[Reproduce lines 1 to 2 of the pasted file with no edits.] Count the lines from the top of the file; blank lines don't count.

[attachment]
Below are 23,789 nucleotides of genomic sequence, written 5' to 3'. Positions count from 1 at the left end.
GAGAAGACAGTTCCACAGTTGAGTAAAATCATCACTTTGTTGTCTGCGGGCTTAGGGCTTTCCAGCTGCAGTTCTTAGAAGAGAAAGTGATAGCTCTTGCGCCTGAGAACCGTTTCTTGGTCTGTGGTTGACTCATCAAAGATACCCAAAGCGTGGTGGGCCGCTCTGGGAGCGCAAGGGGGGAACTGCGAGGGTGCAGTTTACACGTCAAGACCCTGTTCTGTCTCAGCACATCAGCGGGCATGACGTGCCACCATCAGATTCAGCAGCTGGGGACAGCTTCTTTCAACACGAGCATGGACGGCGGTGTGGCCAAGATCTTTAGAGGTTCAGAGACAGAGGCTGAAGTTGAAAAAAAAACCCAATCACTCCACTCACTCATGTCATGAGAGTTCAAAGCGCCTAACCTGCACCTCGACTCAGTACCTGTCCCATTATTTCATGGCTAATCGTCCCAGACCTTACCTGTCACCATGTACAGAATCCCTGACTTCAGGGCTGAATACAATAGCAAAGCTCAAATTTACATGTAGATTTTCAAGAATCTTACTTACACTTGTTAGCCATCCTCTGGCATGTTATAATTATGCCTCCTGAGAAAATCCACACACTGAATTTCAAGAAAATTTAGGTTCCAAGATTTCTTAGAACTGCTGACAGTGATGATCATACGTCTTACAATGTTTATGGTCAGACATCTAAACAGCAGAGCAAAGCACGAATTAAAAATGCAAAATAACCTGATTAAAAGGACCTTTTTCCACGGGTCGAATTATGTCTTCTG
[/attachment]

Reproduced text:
Below are 23,789 nucleotides of genomic sequence, written 5' to 3'. Positions count from 1 at the left end.
GAGAAGACAGTTCCACAGTTGAGTAAAATCATCACTTTGTTGTCTGCGGGCTTAGGGCTTTCCAGCTGCAGTTCTTAGAAGAGAAAGTGATAGCTCTTGCGCCTGAGAACCGTTTCTTGGTCTGTGGTTGACTCATCAAAGATACCCAAAGCGTGGTGGGCCGCTCTGGGAGCGCAAGGGGGGAACTGCGAGGGTGCAGTTTACACGTCAAGACCCTGTTCTGTCTCAGCACATCAGCGGGCATGACGTGCCACCATCAGATTCAGCAGCTGGGGACAGCTTCTTTCAACACGAGCATGGACGGCGGTGTGGCCAAGATCTTTAGAGGTTCAGAGACAGAGGCTGAAGTTGAAAAAAAAACCCAATCACTCCACTCACTCATGTCATGAGAGTTCAAAGCGCCTAACCTGCACCTCGACTCAGTACCTGTCCCATTATTTCATGGCTAATCGTCCCAGACCTTACCTGTCACCATGTACAGAATCCCTGACTTCAGGGCTGAATACAATAGCAAAGCTCAAATTTACATGTAGATTTTCAAGAATCTTACTTACACTTGTTAGCCATCCTCTGGCATGTTATAATTATGCCTCCTGAGAAAATCCACACACTGAATTTCAAGAAAATTTAGGTTCCAAGATTTCTTAGAACTGCTGACAGTGATGATCATACGTCTTACAATGTTTATGGTCAGACATCTAAACAGCAGAGCAAAGCACGAATTAAAAATGCAAAATAACCTGATTAAAAGGACCTTTTTCCACGGGTCGAATTATGTCTTCTG